I call Lynn once or twice a day from the phone in the hotel lobby. I email her when I walk over to the Pizza Foundation for lunch, or from the Book Company late in the afternoon when I stop in for a glass of wine after filling my eyes and heart with artwork. I tell her about the people that I'm meeting and talking to and she laughs. "You?" she says. "Shy guy? When did you get so chatty?..."
Apparently, there's something irresistable about a guy with a notebook. I'll be sitting by myself, thinking, writing a bit. Eventually, it becomes too much for somebody and they've got to ask and find out what's going on. Last night, I was in the courtyard, after dinner. I was listening to Jim Keaveny, sipping my wine, making notes. A pretty young woman comes up -- "We see you've got some wine left, and we're just sitting listening. We'd be happy to have you join us." She gestured over her shoulder to the table where her husband was sitting. Startled, I said, "Thank you, thank you -- I might do that..." She's got a grin that blossoms, and walked back to her table.
It'd've been impolite not to go, so I packed up the notebook and grabbed my wine and headed over. And once again, as seems to have happened so many times on this journey, I found myself in conversation with interesting, bright and curious people. We talked about the music, about writing and language and art, about what a splendid evening it was sitting there in the courtyard under the big Texas sky. We told stories and talked about dreams and aspirations and where we've been and where we thought we might be going. I gave 'em the address of the blog, so maybe they'll say hello... At any rate, I want to tell 'em I'm grateful for the invite and happy to have met them.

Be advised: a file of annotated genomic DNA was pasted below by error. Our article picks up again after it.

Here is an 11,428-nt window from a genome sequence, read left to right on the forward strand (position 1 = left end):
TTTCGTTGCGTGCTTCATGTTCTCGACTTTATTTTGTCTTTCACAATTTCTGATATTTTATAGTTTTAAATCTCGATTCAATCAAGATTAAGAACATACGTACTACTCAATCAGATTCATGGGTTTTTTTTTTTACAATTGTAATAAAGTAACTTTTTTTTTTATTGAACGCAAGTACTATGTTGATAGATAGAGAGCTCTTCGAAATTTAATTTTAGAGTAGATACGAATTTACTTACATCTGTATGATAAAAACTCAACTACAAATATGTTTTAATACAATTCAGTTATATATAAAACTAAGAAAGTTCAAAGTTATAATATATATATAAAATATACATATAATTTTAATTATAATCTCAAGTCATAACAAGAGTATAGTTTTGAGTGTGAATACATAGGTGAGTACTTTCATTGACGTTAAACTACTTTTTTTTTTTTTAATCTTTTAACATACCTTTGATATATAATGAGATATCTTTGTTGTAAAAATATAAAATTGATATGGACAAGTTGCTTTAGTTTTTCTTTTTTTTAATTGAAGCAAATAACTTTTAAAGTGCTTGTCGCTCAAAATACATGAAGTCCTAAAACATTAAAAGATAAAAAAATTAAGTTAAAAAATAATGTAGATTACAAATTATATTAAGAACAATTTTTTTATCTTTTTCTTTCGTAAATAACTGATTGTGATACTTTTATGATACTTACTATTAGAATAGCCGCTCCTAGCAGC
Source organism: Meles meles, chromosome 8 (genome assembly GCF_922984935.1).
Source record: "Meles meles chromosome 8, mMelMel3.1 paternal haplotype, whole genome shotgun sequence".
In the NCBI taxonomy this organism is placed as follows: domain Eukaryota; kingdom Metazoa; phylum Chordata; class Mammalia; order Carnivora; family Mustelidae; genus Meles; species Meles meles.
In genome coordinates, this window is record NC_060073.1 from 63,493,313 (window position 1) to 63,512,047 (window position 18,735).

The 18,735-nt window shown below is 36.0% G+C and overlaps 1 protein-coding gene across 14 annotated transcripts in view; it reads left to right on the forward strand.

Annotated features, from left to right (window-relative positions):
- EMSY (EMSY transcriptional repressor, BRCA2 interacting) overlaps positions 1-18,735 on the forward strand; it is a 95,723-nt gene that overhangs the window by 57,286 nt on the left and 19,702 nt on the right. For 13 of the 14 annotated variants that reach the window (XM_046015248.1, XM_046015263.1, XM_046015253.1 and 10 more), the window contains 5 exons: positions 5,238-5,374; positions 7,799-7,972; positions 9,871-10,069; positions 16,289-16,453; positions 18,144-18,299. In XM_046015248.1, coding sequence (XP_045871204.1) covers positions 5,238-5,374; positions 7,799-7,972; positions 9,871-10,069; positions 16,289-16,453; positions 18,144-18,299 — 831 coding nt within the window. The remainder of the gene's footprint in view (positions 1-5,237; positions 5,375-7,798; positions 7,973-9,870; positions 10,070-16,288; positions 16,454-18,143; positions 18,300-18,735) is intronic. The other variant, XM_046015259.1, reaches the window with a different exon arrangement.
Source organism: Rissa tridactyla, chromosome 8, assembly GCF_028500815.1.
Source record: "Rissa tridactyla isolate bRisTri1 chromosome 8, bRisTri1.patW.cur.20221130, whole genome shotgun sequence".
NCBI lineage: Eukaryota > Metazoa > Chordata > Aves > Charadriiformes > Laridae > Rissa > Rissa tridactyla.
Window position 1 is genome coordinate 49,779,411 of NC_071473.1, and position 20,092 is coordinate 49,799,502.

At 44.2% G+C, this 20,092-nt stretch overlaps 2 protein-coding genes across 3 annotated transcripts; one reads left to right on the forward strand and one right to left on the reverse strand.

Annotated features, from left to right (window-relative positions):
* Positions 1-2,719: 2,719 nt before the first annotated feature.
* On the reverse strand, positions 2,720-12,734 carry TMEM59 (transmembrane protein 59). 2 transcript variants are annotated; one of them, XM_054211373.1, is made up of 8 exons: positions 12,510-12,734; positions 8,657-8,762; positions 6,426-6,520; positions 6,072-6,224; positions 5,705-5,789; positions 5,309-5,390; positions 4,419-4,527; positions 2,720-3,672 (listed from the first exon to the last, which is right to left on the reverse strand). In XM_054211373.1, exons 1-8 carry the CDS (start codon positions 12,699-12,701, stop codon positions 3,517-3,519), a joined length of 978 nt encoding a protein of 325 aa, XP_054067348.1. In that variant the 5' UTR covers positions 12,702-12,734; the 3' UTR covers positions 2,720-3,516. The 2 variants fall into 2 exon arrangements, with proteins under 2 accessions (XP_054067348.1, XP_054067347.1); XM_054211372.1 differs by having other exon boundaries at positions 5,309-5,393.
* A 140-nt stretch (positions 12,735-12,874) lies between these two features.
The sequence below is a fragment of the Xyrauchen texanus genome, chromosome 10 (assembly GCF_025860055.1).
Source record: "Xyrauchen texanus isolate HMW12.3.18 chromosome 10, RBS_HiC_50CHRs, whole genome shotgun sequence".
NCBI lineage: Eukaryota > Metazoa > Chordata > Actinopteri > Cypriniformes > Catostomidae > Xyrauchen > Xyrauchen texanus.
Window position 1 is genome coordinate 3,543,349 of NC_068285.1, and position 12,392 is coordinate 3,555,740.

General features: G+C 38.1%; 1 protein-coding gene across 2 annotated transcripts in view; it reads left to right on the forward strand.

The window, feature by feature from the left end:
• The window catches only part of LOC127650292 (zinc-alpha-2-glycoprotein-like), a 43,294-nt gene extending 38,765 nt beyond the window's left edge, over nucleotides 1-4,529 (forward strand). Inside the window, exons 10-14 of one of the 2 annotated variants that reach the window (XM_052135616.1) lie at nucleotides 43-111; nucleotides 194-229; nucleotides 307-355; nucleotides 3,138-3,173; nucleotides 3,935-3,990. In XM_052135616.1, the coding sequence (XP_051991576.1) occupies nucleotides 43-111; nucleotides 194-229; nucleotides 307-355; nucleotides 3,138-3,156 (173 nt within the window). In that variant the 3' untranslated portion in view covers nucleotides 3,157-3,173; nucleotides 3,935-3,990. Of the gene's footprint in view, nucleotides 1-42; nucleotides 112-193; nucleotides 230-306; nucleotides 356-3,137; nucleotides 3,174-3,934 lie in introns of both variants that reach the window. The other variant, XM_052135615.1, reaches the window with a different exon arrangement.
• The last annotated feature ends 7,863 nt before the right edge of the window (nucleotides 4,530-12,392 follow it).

Finally, I excused myself to go and call Tambourine Grrl, who was engrossed in a movie, so we just talked for two minutes. I walked up to Ray's Bar (which you recognize by the sign over the door that says "Joe's Place".) The band was already done (what is it with these little Texas towns that close up at midnight?), so I had a beer and listened to the conversation and strolled back to the hotel.
And there were Jim and Erik, just finishing packing up their gear. I told 'em Ray's appeared to be closing, so we came up to my suite to sip whiskey and talk. More great conversation. Jim talked about his songwriting, some of the things he hoped to do, some stories about where he'd been. Erik talked about everything. Jim and I agreed that it'd be fun someday to trade songs, but that our egos'd get in the way of actually trying to play together. I understood completely. How is it that out here under the big Texas sky, it seems so easy to run into a like mind?
So goodbye to Marfa for now, although I'll carry a lot of it with me. I'm heading to New Mexico mountains to spend the night in a tent. I'll listen to Jim's CDs on the road. I came out here to see what kind of creation Donald Judd had found in the west Texas wilderness -- I'll bring that along with me... and much more...